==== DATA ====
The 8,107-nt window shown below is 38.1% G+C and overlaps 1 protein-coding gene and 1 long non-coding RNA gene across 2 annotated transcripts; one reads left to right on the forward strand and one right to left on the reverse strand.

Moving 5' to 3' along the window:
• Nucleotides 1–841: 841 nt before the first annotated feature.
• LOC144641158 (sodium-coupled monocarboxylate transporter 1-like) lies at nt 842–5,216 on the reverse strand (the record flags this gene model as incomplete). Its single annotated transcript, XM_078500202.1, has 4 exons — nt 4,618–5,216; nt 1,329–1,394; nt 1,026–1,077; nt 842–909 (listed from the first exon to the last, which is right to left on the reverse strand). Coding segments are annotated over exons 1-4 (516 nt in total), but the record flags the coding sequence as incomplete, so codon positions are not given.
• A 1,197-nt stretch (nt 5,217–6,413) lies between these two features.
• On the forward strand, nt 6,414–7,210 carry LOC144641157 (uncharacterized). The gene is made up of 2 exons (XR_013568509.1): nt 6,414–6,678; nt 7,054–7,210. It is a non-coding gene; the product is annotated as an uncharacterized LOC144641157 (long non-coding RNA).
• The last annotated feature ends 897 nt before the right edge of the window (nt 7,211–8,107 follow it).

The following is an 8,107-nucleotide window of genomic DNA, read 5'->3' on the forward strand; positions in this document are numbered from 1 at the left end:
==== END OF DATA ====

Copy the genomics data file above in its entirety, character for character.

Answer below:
The 8,107-nt window shown below is 38.1% G+C and overlaps 1 protein-coding gene and 1 long non-coding RNA gene across 2 annotated transcripts; one reads left to right on the forward strand and one right to left on the reverse strand.

Moving 5' to 3' along the window:
• Nucleotides 1–841: 841 nt before the first annotated feature.
• LOC144641158 (sodium-coupled monocarboxylate transporter 1-like) lies at nt 842–5,216 on the reverse strand (the record flags this gene model as incomplete). Its single annotated transcript, XM_078500202.1, has 4 exons — nt 4,618–5,216; nt 1,329–1,394; nt 1,026–1,077; nt 842–909 (listed from the first exon to the last, which is right to left on the reverse strand). Coding segments are annotated over exons 1-4 (516 nt in total), but the record flags the coding sequence as incomplete, so codon positions are not given.
• A 1,197-nt stretch (nt 5,217–6,413) lies between these two features.
• On the forward strand, nt 6,414–7,210 carry LOC144641157 (uncharacterized). The gene is made up of 2 exons (XR_013568509.1): nt 6,414–6,678; nt 7,054–7,210. It is a non-coding gene; the product is annotated as an uncharacterized LOC144641157 (long non-coding RNA).
• The last annotated feature ends 897 nt before the right edge of the window (nt 7,211–8,107 follow it).

The following is an 8,107-nucleotide window of genomic DNA, read 5'->3' on the forward strand; positions in this document are numbered from 1 at the left end: